It’s a well-reported fact that what starts on the catwalk tends to make its way to the cushion; and in the case of “dopamine dressing” – wearing clothes that boost your mood – it’s a current concept that translates particularly well to the home. If you’re someone who feels your best in a touch of animal print or a coloured blazer, there’s a strong chance that a decorative home environment will have that same feel-good factor.
It’s also a fact that a home needs to work hard as well as look good, and utility will always be a key concern; but after a prolonged period where practicality has held sway in interior design – with issues such as carving out a home office and squeezing the most out of every inch of living space at the forefront – perhaps it’s time to put the fun back into functional.
Bringing a cheerful element into your home can be as simple as adding a coat of paint or as involved as putting together a layered look with wallpaper, furnishing fabrics and accessories. Either way, imagination and confidence are more important than budget.
Embrace the clash
A playful mix of pattern and colour is a signature for interior designer Lucy Barlow, who never misses an opportunity to add a little extra to a room: signature touches include decorative bespoke cabinetry, elegant panelling, botanical wallpaper and a good dose of printed fabrics, whether on a curtain, a cushion or a set of dining chairs.
Her latest project, Kin House in Wiltshire, is a restored Georgian house available for hire but designed as a private home; albeit a home made for parties. Barlow describes her approach to putting a room together as “happy clashing”; “that is what makes it look like it’s happened organically,” she explains. “If everything’s too matchy-matchy, it ends up looking kind of naff and sterile.” Here, she has executed that effect with flair, so there is something arresting to look at in every corner, without the overall effect becoming too overwhelming on the eye.
Throughout the house, each room has pockets of character, from the wallpapered bathrooms and fabric-wrapped bathtubs in the bedrooms to the tortoiseshell-painted bar and the shell grotto in the entrance hall (which Barlow describes as “an Insta moment”). These may not be the types of decorative features that can be easily replicated in the average British home, but the playful spirit that Barlow has captured is something that can.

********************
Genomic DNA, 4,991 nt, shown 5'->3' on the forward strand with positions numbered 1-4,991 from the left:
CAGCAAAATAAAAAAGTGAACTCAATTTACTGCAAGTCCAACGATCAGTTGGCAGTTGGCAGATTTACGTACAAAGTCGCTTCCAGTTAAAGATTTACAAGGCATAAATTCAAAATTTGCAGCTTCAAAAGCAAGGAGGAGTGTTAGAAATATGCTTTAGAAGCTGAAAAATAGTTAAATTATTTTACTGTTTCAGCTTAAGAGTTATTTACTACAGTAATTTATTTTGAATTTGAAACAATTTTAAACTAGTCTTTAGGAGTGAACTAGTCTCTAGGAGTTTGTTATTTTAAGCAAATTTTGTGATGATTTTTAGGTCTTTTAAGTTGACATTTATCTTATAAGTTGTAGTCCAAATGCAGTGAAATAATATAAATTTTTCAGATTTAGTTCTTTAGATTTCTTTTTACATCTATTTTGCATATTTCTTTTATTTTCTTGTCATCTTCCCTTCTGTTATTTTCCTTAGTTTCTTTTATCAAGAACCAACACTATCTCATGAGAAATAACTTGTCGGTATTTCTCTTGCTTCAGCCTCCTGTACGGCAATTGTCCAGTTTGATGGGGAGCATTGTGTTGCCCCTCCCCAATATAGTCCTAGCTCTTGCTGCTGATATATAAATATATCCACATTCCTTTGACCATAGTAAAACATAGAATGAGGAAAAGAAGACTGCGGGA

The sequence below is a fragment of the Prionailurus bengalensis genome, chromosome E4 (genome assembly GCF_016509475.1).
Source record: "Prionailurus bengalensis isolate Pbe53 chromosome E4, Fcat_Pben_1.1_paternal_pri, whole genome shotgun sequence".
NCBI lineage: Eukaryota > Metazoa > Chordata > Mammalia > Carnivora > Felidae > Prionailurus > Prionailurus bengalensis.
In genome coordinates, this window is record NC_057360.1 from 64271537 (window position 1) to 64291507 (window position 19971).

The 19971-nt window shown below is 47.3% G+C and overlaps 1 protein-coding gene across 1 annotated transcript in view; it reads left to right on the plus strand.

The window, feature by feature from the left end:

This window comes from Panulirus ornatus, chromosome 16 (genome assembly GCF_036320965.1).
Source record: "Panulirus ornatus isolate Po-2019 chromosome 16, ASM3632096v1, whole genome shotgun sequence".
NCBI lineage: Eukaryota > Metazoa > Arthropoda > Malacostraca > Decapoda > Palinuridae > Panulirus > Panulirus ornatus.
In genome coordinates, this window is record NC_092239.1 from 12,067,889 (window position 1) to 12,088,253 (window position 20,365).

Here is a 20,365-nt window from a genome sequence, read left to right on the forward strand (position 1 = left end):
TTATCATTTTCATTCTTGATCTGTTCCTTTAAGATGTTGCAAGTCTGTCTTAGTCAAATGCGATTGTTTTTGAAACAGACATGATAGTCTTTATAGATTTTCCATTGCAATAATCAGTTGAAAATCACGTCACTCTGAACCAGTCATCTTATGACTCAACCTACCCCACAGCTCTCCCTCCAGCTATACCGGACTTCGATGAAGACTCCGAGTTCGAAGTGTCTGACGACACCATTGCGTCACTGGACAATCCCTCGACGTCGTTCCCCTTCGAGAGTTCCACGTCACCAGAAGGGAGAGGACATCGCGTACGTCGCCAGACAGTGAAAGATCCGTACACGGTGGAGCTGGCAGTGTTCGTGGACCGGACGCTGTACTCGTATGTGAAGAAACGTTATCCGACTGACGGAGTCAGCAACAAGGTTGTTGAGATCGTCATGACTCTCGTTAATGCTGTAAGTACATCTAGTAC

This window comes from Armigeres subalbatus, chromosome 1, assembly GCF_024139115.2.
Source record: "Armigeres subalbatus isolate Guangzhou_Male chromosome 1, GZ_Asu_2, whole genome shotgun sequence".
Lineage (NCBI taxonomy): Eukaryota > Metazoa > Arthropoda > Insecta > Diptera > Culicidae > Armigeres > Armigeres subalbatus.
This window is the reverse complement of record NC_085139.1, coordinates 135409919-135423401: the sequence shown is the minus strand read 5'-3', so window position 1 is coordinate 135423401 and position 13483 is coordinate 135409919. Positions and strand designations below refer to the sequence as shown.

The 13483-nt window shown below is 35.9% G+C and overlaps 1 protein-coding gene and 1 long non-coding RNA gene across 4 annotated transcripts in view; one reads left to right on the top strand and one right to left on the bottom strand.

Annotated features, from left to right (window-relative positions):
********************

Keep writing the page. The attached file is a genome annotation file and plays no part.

That “Insta moment”, for example, could be a dining-room alcove papered in a punchy wallpaper (the perfect spot from which to take Zoom calls when working from home); a bar trolley decked out for cocktail hour; or a chequerboard rug under the coffee table.
Pair the old with the new
Another of Barlow’s decorating techniques is to use traditional design references, but freshen them up with modern colours, which lends a room gravitas, without stuffiness. At Kin House, for example, which is surrounded by forests, an oak-leaf motif recurs in bright patterned wallpapers, and the original shell-like stone canopy over the front door is referenced in collections of shell illustrations in colour-pop frames, scallop-shape stools and kitchen cabinet doors with scalloped panelling (as Barlow points out, if you’re planning to have cabinet doors made, why not do something a little different with them?).
Done to Barlow’s standards, it’s an expensive look; but, she insists, it’s not one that necessarily requires a big budget. “If you have time to do some research, there will be a carpenter in your local area who’s able to make something far more wonderful than you’d find in Ikea, and they might not be that expensive,” she says.